Michelin Wing Sail Mobility project makes massive cargo ships more efficient

Michelin is a name that's most often associated with tires of all sorts. The company has a project that has nothing to do with automotive tires that is called the Wing Sail Mobility (WISAMO) project that slots into the company's sustainable inflatability endeavors. WISAMO is a project that aims to increase the efficiency of massive cargo ships that carry products across the oceans. The project wants to increase the efficiency of cargo ships and reduce their emissions output by equipping them with two massive inflatable sails that deploy to take advantage of the winds at sea.

The giant inflatable sails can also be quickly retracted on demand. WISAMO was developed as a joint project between Michelin R&D and a pair of Swiss inventors. The system isn't intended to replace the massive engines that are the main power for the ship but to augment them with sails to harness the winds as ocean travelers have done for hundreds of years.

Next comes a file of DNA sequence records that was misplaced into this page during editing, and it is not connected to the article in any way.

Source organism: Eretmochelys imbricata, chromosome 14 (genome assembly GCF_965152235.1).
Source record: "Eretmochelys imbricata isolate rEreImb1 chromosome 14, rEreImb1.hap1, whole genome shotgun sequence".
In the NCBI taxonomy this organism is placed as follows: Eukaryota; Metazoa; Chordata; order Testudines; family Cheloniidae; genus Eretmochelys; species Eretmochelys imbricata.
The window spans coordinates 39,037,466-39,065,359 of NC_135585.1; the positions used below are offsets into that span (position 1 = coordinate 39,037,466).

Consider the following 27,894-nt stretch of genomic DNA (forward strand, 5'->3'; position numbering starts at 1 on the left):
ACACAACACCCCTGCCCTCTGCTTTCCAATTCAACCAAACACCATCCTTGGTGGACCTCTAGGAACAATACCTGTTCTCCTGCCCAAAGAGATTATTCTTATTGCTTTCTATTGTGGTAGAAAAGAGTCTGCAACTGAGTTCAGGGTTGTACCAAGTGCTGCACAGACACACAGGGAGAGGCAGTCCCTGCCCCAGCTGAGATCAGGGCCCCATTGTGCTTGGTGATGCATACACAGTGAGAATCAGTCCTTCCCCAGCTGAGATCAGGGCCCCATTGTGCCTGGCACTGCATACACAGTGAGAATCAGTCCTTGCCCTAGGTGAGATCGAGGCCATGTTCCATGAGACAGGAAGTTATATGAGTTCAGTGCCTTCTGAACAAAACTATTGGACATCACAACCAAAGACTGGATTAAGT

When the system isn't in use, the automated sails collapse like an accordion over the top of the deck. The ship's operators only need to press a button to inflate the sails into a massive airplane wing-like shape using an air compressor and a rising telescopic mast. The sails can be used singularly or in groups promising to decrease the vessel's fuel consumption by 10 to 20 percent.

Michelin says the dual-sided surface of the inflated sail improves performance over traditional flat sails, particularly when the ship is sailing upwind. The system might also be used with smaller private vessels rather than conventional sails. Automation is a significant characteristic of the system as merchant ships lack enough crew and the expertise to work traditional sails. The automated system can reposition the system optimally for any wind conditions. Michelin also says the system can hold up to stormy conditions while at sea.